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NFL playoff expansion: What kind of impact would it have had?

Playoff expansion would get Robert Griffin III and the Redskins into the dance this season. (Mike Buscher/Cal Sport Media) Playoff expansion would get Robert Griffin III and the Redskins into the dance this season. (Mike Buscher/Cal Sport Media)

The NFL reportedly will consider expanding the playoffs beyond its current 12-team format to a 14- or 16-team model -- the latter of which would include half the teams in the league.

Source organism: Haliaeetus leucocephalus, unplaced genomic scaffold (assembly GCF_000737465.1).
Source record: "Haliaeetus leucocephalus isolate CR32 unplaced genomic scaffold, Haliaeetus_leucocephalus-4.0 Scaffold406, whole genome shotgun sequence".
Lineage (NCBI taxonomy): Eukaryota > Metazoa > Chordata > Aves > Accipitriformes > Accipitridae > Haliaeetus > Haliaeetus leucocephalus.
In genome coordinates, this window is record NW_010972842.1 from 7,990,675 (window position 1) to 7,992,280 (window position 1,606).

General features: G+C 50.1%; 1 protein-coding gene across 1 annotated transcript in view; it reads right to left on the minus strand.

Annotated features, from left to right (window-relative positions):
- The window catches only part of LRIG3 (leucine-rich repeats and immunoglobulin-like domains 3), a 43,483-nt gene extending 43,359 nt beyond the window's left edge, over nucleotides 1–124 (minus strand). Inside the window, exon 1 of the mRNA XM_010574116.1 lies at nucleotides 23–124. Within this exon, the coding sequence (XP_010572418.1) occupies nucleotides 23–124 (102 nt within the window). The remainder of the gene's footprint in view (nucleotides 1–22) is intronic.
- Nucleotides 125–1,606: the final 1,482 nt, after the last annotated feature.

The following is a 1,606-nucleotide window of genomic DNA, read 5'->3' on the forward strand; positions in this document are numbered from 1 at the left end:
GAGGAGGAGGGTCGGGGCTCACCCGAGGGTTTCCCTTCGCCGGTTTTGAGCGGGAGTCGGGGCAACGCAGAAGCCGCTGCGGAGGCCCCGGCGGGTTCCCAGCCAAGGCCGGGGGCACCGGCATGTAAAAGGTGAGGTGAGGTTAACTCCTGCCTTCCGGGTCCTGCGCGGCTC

Though commissioner Roger Goodell might argue such a move would increase the NFL's competitive balance, the true explanation is simpler: more playoff games equal more money.

A 14-team playoff would include seven teams from each conference, likely with only the top seed receiving a bye; in a 16-team format, it's very possible that all eight AFC and NFC teams to reach the postseason would play on the postseason's first weekend. The only other viable solutions with 14 or 16 teams in the playoffs would involve a "double-bye" system, like the one used previously in the Big East conference basketball tournament -- i.e. with 14 teams, the top three teams would sit out for two weeks, as the bottom four played to reach the conference semifinals.

Those details are a discussion for another day (one that a lot of football minds hope never comes). But, for now, how would the recent NFL playoffs have looked with 14 teams in the mix?